Researchers have just published bad news about Venus. They say the clouds over Venus don’t contain enough water to sustain life even for organisms that are adapted to survive in Earth’s harshest environments.
It dashed hopes of finding life on Venus, according to the Daily Mail.
Scientists at Queens University in Belfast (UK) have come to the sad conclusion that life cannot exist on Venus after measuring water activity on “this hellish planet”. They were published in the journal Nature Astronomy.
Accordingly, water activity (Aw) is defined as the ratio of the vapor pressure of water in the material divided by the evaporation pressure of pure water at the same temperature conditions.
This index is a measure of the extent to which water is accessible to living organisms, namely microorganisms.
Typically, water activity is used to assess the sustainability of foods. For example, increasing the “humidity” of food will facilitate the growth of pathogenic bacteria, thereby reducing shelf life. Water activity can also be used as a criterion for the viability of life in the environment.
The scientists used data from interplanetary probes and determined the activity of water in the atmosphere of Venus, where the majority of the clouds are droplets of sulfuric acid.
The results show that the index is less than or equal to 0.004, while limiting the minimum number of bipolar organisms (organisms that thrive under extreme physical or geochemical conditions that can easily damage many plants the fraction of life on Earth) known to science so far is 0.585.
In other words, the amount of water available in the atmosphere of Venus is 100 times less than the amount of water necessary for the survival of any living being.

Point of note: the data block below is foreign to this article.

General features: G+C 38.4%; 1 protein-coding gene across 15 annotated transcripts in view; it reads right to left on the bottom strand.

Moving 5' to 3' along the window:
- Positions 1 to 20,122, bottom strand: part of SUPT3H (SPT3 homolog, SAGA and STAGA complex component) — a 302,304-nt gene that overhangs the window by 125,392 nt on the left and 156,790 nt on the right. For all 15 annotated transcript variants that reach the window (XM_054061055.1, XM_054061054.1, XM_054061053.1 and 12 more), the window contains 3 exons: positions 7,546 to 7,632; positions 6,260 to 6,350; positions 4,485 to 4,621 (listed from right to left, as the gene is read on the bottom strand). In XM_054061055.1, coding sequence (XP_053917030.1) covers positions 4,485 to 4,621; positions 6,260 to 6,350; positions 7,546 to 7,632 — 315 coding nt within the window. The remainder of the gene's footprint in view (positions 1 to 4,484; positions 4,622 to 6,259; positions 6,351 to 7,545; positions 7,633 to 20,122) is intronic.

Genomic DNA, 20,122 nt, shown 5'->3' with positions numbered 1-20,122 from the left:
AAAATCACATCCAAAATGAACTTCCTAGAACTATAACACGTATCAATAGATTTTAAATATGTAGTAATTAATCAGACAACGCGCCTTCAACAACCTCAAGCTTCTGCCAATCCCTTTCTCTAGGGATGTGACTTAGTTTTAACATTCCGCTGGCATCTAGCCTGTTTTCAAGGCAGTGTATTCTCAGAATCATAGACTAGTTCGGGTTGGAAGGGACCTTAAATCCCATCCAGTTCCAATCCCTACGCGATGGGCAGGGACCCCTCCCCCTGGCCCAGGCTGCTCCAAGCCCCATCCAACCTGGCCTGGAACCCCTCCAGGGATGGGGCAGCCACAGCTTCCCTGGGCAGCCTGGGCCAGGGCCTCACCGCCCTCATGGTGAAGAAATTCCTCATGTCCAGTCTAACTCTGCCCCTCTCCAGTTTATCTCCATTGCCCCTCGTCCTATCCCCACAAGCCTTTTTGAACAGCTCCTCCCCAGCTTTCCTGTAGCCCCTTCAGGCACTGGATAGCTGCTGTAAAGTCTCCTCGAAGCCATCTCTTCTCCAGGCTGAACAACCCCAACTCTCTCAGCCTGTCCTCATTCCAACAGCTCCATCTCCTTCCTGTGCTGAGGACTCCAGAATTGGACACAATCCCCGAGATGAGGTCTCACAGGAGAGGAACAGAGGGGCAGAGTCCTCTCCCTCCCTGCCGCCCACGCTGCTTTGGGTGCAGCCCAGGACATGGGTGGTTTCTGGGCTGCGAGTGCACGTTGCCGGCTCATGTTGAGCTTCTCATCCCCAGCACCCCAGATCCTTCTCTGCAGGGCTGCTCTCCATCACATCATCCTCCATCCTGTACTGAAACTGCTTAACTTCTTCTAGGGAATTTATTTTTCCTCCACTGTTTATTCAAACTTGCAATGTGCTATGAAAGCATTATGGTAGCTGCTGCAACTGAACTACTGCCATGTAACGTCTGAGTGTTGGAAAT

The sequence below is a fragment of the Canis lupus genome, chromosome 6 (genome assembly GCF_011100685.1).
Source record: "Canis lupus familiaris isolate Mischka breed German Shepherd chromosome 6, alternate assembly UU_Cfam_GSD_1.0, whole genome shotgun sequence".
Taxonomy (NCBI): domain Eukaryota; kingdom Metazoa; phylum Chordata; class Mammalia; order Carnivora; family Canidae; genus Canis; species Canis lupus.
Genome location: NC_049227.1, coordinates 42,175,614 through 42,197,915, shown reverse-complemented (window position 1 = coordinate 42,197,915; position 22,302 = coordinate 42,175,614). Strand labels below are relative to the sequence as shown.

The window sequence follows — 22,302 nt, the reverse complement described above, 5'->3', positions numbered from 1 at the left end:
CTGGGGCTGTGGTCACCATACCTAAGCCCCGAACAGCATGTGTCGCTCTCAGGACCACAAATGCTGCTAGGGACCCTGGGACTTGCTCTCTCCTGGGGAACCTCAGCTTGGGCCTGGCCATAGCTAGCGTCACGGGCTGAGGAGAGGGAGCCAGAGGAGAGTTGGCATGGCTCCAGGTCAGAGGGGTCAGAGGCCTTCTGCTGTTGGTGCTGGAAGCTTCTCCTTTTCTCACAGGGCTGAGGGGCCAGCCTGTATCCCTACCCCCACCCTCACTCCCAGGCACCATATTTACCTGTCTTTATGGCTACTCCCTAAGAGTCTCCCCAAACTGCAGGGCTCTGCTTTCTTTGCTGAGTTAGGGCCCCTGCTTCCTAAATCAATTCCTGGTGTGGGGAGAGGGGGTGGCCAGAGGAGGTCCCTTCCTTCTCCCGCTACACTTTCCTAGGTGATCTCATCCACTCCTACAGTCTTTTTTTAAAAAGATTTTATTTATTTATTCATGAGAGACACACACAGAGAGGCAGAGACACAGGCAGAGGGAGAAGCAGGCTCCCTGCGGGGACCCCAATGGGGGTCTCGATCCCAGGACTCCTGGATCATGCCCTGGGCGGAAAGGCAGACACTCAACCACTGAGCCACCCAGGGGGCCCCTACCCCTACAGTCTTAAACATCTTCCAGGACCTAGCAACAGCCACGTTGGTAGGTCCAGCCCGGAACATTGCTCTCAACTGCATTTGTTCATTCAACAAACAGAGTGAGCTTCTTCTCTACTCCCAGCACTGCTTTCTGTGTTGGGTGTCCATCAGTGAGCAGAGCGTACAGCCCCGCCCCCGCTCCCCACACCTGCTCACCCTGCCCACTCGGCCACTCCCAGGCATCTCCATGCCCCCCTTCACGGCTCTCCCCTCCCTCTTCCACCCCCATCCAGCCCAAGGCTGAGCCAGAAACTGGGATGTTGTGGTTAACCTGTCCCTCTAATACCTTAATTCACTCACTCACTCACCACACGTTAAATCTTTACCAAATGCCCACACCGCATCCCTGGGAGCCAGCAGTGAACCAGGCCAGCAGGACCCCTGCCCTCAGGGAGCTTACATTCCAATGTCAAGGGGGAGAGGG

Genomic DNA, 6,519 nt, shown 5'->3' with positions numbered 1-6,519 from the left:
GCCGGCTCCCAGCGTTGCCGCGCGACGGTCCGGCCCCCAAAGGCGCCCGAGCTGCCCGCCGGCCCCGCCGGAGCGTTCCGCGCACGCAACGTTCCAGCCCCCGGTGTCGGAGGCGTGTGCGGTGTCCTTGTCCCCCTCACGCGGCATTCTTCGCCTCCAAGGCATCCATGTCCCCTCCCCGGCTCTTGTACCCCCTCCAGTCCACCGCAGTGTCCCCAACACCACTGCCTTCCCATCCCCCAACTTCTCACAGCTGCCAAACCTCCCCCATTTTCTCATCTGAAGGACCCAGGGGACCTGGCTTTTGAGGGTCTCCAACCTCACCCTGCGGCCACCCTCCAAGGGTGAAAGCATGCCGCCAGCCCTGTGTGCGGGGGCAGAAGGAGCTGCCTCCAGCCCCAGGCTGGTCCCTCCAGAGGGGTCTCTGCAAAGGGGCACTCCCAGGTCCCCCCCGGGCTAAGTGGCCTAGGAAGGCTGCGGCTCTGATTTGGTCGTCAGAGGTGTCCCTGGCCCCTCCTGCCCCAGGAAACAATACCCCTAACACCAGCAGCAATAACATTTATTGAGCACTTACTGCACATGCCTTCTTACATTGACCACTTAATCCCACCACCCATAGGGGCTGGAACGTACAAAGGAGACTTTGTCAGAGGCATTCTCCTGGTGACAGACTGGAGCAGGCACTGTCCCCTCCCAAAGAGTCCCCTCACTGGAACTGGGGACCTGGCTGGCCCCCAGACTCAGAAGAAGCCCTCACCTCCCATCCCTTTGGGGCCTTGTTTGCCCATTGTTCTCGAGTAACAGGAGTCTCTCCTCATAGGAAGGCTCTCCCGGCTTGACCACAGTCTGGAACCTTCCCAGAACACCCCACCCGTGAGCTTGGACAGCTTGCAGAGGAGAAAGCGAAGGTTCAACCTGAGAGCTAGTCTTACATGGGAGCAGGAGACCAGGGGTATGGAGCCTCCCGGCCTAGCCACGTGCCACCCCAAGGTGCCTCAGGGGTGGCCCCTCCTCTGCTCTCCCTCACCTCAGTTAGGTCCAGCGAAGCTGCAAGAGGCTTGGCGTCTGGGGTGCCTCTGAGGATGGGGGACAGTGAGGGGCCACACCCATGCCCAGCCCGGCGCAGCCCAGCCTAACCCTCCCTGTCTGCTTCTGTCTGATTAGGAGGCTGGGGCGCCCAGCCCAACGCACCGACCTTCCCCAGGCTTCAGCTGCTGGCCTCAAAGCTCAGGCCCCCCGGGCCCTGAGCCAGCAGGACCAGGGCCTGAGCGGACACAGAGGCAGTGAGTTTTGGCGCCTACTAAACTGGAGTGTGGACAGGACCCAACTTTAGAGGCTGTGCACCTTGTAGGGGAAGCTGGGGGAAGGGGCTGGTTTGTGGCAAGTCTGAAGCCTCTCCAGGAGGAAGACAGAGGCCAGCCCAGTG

Venus is a planet the size of Earth, but has a surface temperature of around 464 degrees Celsius and a pressure 92 times that of our blue planet. Scientists believe that Venus was probably only habitable 700 million years ago. But today, Venus is just a world of extreme heat, extremely high atmospheric pressure, and corrosive acid clouds.
These data refute the hypothesis that microorganisms could be present on Venus due to the unusual levels of phosphine discovered in 2019 on the planet.
A group of scientists then overlooked the amount of sulfur dioxide in Venus’ atmosphere, and suggested that the characteristic strong radio signal at a frequency of 266.94 gigahertz produces large amounts of phosphine. the activity of living organisms. This anomaly was later admitted as erroneous by other researchers.
Study author Dr John E Hallsworth of the School of Biological Sciences at Queen’s University Belfast said: “It’s (water activity) is almost at the bottom of the scale and it is a gap that cannot be saved. from what living things need to survive. “